Starting a Business From Your Home Office Can Have Tax Benefits

Starting a business from home can be extremely advantageous. In addition to controlling expenses, the allowed IRS deductions can go a long way to reducing your tax liabilities. The eligibility rules are pretty clear and easy to follow, but it is important to understand the limitations on writing off the business use of your home. And, in order to receive the maximum benefit of the tax laws, it is critical to establish a system for managing the paperwork to keep track of deductible expenses.

The IRS considers the term home to mean your house, apartment, condo, trailer home, or boat, as well as any structure also on the property, such as a garage (attached or unattached), shed, greenhouse, studio, and the like. Any space you use in any structure on your property counts, as long as the way you use it meets the IRS qualifications.

The rules state that “business use” of an area of your home must be exclusiveregular, and for your business. Your business space must be your principle place of business, a place where you meet with clients in the normal course of business, or a separate, unattached structure used in connection with your business to qualify.

The exclusive use test requires that you use the space only for your business. That is, if you do most of your work in the living room, but also use that room as personal space, visit:- it does not pass the exclusivity test. While the space does not have to be divided by a wall or other permanent partition, it must be used only for business purposes. Set up a dedicated space for your office, even if you don’t have a completely separate room available.

There are some scammer “tax programs” that encourage you to write off the business use of your kitchen (you have to eat at work, right?) and bathroom (you can’t hold it all day). Don’t do it. These areas do not meet the exclusive use test, and claiming a high percentage of your home’s space as business use will raise red flags with the IRS. The exceptions to the exclusive use test are if you use space for inventory storage or your business is a day-care center.

The regular use test requires that you use the qualifying area of your home for business on a continuing basis. If you only use your home office occasionally, it can’t be deducted, v even if the space passes the exclusive use test. Pretty basic. Just having an office space at home doesn’t mean you can deduct it – it must be used on a regular basis for your business.

To qualify as your principle place of business, your home office does not have to be your only place of business. As long as the space is used exclusively and regularly for management idncash  (or administrative) activities and you do not conduct these activities at the other location, your space is deductible. If you have a bookkeeper that works somewhere else, that is OK. As long as your home office is your primary location for completing specific work tasks, you should qualify. Any separate structure (garage, shed) that you use for business purposes does not have to be your principle place of business to qualify, but does have to pass the exclusive and regular use tests.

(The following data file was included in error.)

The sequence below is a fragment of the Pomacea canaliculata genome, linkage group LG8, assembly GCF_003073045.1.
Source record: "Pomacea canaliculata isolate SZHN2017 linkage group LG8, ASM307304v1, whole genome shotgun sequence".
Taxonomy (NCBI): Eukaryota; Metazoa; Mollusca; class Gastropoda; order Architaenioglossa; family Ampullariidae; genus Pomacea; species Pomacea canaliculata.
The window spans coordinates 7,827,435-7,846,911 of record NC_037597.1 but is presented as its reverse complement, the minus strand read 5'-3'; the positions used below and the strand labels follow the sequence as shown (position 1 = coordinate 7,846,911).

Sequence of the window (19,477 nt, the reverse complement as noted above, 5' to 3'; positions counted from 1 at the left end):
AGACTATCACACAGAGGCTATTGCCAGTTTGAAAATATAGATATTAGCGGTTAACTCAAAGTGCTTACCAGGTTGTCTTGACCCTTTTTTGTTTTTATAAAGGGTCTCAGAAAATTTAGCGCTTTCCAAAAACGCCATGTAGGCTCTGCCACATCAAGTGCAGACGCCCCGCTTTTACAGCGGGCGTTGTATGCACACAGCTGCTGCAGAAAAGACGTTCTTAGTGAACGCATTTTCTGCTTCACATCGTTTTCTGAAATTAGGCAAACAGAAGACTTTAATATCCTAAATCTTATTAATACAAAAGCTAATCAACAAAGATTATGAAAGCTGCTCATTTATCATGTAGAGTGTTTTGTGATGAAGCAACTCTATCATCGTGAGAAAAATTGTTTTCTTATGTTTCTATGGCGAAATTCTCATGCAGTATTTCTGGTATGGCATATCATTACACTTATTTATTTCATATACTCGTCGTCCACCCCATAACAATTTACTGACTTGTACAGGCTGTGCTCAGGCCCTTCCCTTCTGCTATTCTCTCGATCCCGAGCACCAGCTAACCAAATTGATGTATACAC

Once you have clarified which work spaces qualify, you need to determine the percentage of your home that is can be deducted. That is, divide the area used for your business by the total area of your home. If your office is in a 10×12 room, the total office space is 120 sq ft. In a 1200 sq ft house, the business use percentage would be 10%. Thus, 10% of all relevant expenses can be deducted from your personal taxes. IRS Form 8829 provides the formula for calculating the business percentage of your home. This percentage is then used to determine the eligible deduction amount allowed for certain business use of the home expenses.

The expenses you may deduct fall into three categories: direct, indirect, and unrelated expenses. Direct expenses, for the most part, are not subject to deduction limits. These are expenses such as repairs or renovations related only to the business areas of your home. Also, any dedicated phone line or internet access that is only for the business can be deducted in full.

Indirect expenses are those that cover running the entire home and are generally deductible up to the business use percentage you calculated previously. Utilities, insurance, general repairs, and the like are all subject to the percentage limit. Thus, if you calculated that 10% of your home qualifies for business use, then 10% of all indirect expenses can be deducted on your taxes. Most of these expenses are not deductible at all unless you use your home for business, so being able to deduct even a percentage can provide real tax advantages. Unnecessary expenses are those related only to parts of your home not used for business. They cannot be deducted. Unnecessary expenses are things like lawn care, repairs to another part of the home, and the like.

The deductions you can take for the business use of your home are also limited by the gross income of your business. You first reduce your gross income by regular business expenses and certain other expenses, then can claim business use deductions up to the amount of the remainder. Basically, you cannot use business use of the home deductions to create an overall loss to the business, only to the point of breaking even.

Be careful not to double-dip on allowable deductions such as mortgage interest and real estate taxes. These expenses must be divided on your personal taxes according to the percentage for business and the percentage for personal. The IRS publications for deducting the business use of your home are very straightforward. As long as you have good records for all the allowable expenses, filling out your 1040 is not particularly complicated.

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